While official statistics show that the divorce rate in Botswana is on the high end, one can also safely say that when it comes to Moupo, the media and their handlers in the BNF have blood on their hands.
The media has been very beastly in its attacks of Otsweletse Moupo.
Sadly, all the attacks on Moupo have had nothing to do with his management style.
There has been a deliberate, well crafted and clearly orchestrated intrusion into his private space, not just by the media but with beautiful assistance from his former friends.
There is little doubt that the media is selectively fed a one sided story, meant to tarnish Moupo by a small cabal inside the BNF who have unlimited access and control over the media.
The media should not allow itself to be so blatantly abused and misused.
The first risk is that the public, not just the BNF supporters are likely to be driven into rallying around Moupo who, naturally, they will get to see as a victim of a hostile media that is senselessly manipulated by his erstwhile political friends turned adversaries inside the BNF. The second and perhaps gravest of all the risks is that the media will lose public trust.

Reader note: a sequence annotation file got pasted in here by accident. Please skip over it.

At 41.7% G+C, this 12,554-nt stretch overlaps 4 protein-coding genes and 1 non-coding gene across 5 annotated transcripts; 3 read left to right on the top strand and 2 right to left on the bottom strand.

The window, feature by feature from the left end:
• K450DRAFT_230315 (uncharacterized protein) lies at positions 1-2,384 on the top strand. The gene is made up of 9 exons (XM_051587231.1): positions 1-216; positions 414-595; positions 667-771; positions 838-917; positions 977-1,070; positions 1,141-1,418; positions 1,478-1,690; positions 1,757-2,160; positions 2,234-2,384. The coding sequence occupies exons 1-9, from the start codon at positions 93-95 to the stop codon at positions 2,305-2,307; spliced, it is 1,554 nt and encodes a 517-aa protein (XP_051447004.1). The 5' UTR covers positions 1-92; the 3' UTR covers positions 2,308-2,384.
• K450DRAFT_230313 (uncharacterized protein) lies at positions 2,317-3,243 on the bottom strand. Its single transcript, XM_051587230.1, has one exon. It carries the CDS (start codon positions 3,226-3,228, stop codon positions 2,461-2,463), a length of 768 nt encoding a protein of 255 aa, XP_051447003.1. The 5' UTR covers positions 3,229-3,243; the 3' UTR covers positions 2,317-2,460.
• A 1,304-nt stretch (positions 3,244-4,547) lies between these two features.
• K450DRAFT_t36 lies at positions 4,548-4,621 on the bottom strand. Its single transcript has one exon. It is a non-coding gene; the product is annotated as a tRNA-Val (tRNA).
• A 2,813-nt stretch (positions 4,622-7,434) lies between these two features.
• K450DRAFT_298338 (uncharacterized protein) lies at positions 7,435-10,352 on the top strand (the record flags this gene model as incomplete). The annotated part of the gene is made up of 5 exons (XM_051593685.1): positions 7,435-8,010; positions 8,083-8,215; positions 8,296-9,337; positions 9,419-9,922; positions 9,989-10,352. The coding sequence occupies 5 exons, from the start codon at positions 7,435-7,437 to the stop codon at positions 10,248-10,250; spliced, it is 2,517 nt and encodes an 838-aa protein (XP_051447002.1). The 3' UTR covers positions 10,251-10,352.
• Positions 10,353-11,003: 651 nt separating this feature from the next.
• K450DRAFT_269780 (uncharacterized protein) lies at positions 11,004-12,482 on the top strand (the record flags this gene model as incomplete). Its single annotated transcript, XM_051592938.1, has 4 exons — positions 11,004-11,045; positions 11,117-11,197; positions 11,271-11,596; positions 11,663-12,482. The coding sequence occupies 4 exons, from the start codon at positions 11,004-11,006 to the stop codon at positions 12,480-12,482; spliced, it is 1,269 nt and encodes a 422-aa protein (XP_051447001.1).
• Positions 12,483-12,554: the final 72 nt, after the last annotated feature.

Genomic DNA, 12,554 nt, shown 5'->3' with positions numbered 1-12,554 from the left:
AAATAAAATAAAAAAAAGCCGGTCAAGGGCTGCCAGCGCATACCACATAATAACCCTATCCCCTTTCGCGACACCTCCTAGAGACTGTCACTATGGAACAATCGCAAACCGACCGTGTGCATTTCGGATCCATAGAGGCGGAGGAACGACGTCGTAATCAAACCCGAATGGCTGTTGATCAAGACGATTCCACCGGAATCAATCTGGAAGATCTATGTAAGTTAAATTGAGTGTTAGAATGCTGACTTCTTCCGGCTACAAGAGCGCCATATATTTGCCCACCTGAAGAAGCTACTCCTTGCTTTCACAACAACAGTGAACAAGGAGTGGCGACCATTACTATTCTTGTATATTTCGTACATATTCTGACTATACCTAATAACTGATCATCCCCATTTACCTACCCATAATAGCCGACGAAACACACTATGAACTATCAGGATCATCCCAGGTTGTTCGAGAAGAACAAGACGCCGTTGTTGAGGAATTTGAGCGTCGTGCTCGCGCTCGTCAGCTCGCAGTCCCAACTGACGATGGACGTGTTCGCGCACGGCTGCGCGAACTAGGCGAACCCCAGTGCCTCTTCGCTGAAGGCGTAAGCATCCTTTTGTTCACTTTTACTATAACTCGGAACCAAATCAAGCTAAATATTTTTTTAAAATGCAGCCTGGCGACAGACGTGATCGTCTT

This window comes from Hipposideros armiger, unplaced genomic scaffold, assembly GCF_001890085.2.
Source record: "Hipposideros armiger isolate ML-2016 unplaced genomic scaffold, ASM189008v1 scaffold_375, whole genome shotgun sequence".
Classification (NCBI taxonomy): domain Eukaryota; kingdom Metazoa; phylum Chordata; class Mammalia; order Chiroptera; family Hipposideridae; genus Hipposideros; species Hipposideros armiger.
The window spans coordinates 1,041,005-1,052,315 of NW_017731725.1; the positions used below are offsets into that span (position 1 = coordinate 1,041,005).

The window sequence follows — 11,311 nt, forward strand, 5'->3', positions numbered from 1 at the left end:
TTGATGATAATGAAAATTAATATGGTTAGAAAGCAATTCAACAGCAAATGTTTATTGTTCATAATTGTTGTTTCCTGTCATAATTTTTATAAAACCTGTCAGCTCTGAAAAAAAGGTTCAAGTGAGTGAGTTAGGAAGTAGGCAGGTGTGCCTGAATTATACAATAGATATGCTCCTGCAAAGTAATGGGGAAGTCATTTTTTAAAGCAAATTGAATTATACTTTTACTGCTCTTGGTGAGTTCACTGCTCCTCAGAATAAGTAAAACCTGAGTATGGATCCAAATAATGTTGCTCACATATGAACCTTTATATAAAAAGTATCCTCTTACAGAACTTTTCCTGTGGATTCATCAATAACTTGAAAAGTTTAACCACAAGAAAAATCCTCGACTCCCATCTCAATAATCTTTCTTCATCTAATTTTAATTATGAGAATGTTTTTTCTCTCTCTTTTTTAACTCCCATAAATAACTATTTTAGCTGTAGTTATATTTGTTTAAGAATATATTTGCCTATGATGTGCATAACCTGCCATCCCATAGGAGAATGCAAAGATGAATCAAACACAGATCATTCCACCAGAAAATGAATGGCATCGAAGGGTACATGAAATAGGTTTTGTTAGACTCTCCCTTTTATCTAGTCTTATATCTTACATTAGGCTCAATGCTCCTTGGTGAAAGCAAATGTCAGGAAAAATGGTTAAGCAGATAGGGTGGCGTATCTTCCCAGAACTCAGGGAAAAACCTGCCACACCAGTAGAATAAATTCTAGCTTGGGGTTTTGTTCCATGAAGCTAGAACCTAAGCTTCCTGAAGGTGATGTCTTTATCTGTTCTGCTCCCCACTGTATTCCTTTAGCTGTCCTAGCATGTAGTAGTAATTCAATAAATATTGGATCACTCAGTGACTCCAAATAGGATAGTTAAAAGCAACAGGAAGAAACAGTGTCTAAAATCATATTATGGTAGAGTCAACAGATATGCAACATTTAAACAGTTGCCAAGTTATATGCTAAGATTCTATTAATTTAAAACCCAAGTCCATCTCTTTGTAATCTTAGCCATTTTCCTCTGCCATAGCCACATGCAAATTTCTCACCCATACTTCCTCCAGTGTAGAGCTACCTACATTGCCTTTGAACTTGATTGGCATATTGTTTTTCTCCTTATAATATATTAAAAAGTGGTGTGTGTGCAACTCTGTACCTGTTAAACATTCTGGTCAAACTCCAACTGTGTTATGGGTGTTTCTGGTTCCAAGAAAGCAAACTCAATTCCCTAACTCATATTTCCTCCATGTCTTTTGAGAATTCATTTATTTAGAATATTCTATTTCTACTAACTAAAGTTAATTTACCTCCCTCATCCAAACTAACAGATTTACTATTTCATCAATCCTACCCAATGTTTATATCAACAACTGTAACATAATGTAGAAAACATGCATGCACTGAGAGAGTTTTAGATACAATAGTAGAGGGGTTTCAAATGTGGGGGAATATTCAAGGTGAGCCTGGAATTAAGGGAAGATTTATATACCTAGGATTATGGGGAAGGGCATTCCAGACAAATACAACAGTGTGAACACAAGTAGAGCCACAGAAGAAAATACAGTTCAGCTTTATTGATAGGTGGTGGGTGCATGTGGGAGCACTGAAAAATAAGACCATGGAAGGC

The third concern, of course, has to do with ethics.
Having said that we want to argue that there is need for a new debate on media ownership in Botswana.
We have always argued that there is a great danger of having the country’s entire media concentrated in the hands of just a few individuals.
The present situation is that almost the entire nation’s leading newsrooms are controlled by a handful.
The situation is worsened by the fact the media owners in Botswana have a burning ambition not only to take over state power but also to use their stranglehold on the media to manipulate the policies and directions of the political institutions they inhabit ÔÇô in this case the BNF.
This is a reality we should confront and Moupo’s persecution by the media is a telling case study.